SFC, which stands for System File Checker, is a built-in administrative tool to verify the integrity of operating system files and to repair files that are corrupt, damaged or changed.
SFC scans have three possible outcomes:
The screenshot displayed above shows a result where SFC was unable to correct corrupt files that it detected.
SFC may also correct issues but it may not resolve the issue that you tried to correct in first place by running it.
DISM comes to the rescue in these situations. Deployment Image Servicing and Management (DISM) is a command line program for Windows that is used for a variety of purposes.It is available in all versions of Windows starting with Windows 7 and Windows Server 2008
You need to run DISM from an elevated command prompt:
DISM can be run in dry-mode to reveal corruption without attempting to fix issues found. I recommend that you check the health first to find out if corruption exists before you run repair operations.
Dism /Online /Cleanup-Image /CheckHealth
The command checks the image for the corruption flag and returns its findings to you but does not run repair operations.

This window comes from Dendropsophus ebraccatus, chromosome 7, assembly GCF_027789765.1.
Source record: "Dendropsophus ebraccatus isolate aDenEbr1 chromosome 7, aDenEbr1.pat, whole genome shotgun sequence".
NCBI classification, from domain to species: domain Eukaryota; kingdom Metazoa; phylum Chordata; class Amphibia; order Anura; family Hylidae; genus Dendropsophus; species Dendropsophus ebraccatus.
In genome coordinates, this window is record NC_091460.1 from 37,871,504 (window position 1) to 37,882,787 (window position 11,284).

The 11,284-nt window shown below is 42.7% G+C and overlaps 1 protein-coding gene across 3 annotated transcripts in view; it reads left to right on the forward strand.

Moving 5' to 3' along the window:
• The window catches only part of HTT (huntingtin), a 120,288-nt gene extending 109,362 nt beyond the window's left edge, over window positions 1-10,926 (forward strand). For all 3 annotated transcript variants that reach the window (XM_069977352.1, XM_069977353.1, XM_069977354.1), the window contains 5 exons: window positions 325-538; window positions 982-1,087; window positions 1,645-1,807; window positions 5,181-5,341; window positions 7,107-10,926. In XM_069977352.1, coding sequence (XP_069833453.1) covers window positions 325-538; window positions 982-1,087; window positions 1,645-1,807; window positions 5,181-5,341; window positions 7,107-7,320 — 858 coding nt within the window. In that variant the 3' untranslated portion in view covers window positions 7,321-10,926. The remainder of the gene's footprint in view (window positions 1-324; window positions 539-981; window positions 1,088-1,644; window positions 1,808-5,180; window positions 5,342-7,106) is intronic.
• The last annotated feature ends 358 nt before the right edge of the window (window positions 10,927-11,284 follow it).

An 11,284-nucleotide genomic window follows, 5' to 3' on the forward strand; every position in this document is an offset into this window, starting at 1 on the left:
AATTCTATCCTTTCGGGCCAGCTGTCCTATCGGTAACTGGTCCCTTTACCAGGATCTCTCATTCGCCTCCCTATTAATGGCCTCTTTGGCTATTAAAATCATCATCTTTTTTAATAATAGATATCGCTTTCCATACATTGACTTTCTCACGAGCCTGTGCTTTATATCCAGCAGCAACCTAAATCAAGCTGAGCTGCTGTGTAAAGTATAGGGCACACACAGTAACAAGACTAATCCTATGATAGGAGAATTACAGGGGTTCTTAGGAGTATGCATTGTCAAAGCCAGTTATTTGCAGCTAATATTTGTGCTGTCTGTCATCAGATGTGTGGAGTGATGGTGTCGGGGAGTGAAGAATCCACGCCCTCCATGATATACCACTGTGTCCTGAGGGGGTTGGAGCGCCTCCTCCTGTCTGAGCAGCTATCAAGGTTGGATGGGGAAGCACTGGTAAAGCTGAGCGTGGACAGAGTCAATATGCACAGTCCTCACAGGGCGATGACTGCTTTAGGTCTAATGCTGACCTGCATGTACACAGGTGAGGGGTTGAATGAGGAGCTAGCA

The scan should not take longer than a second or two. Previous operations may have flagged the image as corrupt.
The command scans for component store corruption but does not correct any issues.
The scan takes longer to complete and the findings of the scan are returned in the command prompt window.
The /RestoreHealth parameter runs a scan for corruption and attempts to repair any issues that it finds automatically.
The scan takes longer to complete if corruption is found during the scan of the image. Note that the operation may appear stuck at times but this is no cause for concern as scanning should commence after a moment automatically.
If the scan finds corruption, it attempts to correct the issue using Windows Update by default.
You can specify a different source using the Group Policy.
Do the following for that:
You may use DISM in Windows PowerShell as well. The commands are slightly different.
DISM Instructional Video
Advertising revenue is falling fast across the Internet, and independently-run sites like Ghacks are hit hardest by it. The advertising model in its current form is coming to an end, and we have to find other ways to continue operating this site.
We are committed to keeping our content free and independent, which means no paywalls, no sponsored posts, no annoying ad formats (video ads) or subscription fees.
If you like our content, and would like to help, please consider making a contribution:
Ghacks is a technology news blog that was founded in 2005 by Martin Brinkmann. It has since then become one of the most popular tech news sites on the Internet with five authors and regular contributions from freelance writers.